18 Matching Annotations
  1. Apr 2021
    1. “Digital technology allows us to be far more adventurous in the ways we read and view and live in our texts,” she said. “Why aren’t we doing more to explore that?”

      Some of the future of the book may be taking new technologies and looking back at books.

      I wonder if the technology that was employed here could be productized and turned into an app or platform to allow this sort of visual display for more (all?) books?

  2. Feb 2021
    1. Only fifteen of the thirty-seven commonplace books were written in his hand. He might have dictated the others to a secretary, but the nature of his authorship, if it existed, remains a matter of conjecture. A great deal of guesswork also must go into the interpretation of the entries in his own hand, because none of them are dated. Unlike the notes of Harvey, they consist of endless excerpts, which cannot be connected with anything that was happening in the world of politics.

      I find myself wondering what this study of his commonplace books would look like if it were digitized and cross-linked? Sadly the lack of dates on the posts would prevent some knowledge from being captured, but what would the broader corpus look like?

      Consider the broader digital humanities perspective of this. Something akin to corpus linguistics, but at the level of view of what a single person reads, thinks, and reacts to over the course of their own lifetime.

      How much of a person could be recreated from such a collection?

    1. please, for the love of god do NOT use Mint as a source of inspiration for a derivative distro. If you like Cinnamon or Mate, fine, but holy CHRIST do not let your infrastructure get as criminally sloppy as Mint's. No unholy mixing of Debian and Ubuntu debs into some kind of Frankenbuntu, no namespace collisions, no ... well, no being Mint in general, please!Ideally, I really, really hope you'll continue to support Ubuntu as a primary platform, regardless of what you do with Pop!_OS. But hooboy, do not turn into another Mint, please.
  3. Jan 2021
    1. Another thinkerof the period, whose life also extended into the nineteenth century,was the British philosopher and novelist William Godwin (1756-1836). Godwin was the father of Mary Shelley, the author ofthe classic gothic novel,Frankenstein; or, The Modern Prometheus(1823). Hewasalsoan ardent believer in the power of reason and mind to improve the human condition. According to the Stanford Encyclopediaof Philosophy, Godwinwas a prolongevist who:... looked forward to a period in which the dominance of mind over matter would be so complete that mental perfectibility would take a physical form, allowingus to control illness and ageing and become immortal.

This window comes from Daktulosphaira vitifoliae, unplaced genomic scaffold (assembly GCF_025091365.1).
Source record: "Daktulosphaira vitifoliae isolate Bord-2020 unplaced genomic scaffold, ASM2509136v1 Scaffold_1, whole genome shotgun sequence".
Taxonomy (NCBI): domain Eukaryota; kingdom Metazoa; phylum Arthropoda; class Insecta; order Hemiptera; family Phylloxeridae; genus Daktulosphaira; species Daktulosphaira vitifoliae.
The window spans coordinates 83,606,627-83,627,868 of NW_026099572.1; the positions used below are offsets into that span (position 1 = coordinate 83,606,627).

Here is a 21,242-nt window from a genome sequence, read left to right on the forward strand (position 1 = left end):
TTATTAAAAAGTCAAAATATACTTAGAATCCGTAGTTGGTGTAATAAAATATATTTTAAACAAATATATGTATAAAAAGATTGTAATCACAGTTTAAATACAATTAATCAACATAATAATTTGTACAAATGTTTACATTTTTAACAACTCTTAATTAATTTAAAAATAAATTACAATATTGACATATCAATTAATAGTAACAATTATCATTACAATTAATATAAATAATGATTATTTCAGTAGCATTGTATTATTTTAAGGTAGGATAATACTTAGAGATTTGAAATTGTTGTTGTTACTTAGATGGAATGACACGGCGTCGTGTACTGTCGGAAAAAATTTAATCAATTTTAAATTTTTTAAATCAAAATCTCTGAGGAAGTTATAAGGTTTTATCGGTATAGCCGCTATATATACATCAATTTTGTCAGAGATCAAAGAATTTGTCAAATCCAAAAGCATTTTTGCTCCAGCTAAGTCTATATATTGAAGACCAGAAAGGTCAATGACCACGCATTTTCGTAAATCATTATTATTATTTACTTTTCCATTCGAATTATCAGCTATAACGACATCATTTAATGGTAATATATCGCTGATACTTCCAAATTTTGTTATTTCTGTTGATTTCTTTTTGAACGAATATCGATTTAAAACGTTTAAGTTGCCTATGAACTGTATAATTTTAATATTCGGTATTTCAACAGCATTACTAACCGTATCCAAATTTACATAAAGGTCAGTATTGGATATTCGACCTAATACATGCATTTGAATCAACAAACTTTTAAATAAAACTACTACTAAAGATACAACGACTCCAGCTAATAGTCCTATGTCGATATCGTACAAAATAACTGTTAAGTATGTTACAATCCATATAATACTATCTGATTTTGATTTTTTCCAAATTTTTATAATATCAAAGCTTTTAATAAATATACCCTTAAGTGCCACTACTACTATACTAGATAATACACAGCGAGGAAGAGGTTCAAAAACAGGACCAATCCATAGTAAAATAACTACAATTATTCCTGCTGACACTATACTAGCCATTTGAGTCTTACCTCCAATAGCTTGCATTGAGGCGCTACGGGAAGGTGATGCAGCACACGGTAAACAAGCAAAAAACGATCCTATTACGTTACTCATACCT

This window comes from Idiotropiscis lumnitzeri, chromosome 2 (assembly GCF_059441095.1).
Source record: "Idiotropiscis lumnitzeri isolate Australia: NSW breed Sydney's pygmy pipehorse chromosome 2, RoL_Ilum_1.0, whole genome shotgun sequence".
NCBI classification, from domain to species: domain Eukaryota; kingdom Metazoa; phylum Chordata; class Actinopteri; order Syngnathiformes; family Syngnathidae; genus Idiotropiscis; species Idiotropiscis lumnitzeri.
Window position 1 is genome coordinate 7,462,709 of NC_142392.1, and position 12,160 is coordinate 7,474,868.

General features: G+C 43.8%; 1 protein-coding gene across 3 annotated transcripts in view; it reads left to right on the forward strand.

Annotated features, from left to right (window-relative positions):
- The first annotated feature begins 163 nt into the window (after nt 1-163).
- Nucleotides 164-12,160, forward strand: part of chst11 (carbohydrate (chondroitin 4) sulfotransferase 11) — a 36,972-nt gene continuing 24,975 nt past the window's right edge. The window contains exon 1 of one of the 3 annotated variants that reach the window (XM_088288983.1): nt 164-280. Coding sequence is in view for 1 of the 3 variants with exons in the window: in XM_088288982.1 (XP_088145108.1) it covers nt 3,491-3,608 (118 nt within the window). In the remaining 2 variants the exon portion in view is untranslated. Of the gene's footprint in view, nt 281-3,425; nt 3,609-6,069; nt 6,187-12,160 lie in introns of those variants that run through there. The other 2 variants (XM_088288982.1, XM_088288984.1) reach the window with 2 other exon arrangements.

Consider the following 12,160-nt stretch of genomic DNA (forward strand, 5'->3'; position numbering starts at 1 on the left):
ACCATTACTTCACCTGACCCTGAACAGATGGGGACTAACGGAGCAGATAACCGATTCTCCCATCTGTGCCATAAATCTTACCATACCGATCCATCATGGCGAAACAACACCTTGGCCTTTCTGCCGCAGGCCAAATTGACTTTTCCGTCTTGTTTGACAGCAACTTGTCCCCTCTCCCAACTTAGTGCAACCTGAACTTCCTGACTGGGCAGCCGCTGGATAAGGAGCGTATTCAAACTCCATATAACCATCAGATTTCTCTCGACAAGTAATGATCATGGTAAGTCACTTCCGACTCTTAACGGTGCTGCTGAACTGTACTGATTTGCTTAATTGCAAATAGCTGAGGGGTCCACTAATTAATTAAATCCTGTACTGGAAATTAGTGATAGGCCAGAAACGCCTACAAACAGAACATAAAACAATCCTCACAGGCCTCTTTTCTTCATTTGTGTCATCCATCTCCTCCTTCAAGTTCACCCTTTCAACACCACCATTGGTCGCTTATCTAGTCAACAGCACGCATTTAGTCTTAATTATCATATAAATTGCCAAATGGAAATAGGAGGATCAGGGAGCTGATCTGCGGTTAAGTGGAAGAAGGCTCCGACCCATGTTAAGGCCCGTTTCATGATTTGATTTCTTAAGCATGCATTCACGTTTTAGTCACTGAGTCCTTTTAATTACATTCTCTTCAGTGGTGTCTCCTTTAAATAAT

Oddly enough Montillo's account of how Frankenstein was written fails to mention this about Godwin. An even stranger omission when you realize that, at least to my memory, Shelley would hide as a child in the living room and eavesdrop on her fathers conversations.

  4. Nov 2020
  5. Oct 2020
  6. Aug 2019
    1. oduction. It’s quite likely that you may have read - and even annotated - the book while in high school. We do knTroy Hicks1 week agoPerhaps… if it wasn’t issued to you by a teacher or, as my literature teacher did, we were required to buy copies for ourselves so we could, indeed, destroy our own property and not the school’s. Of course, now we have https://www.gutenberg.org/ebooks/84, and annotation is quite possible across a variety of forms.

      Or perhaps, even more fun, the Shelley-Goodwin Archive has a digital copy of the original text which preserves the original handwritten text as well as the editorial annotations!!

  7. Mar 2018
  8. Oct 2017
    1. Frankenstein is infused with elements of the Gothic novel and the Romantic movement. At the same time, it is an early example of science fiction.
    1. A modern natural philosopher accompanying the Frankenstein family explains to Victor the workings of electricity, making the ideas of the alchemists seem outdated and worthless.
  9. Feb 2015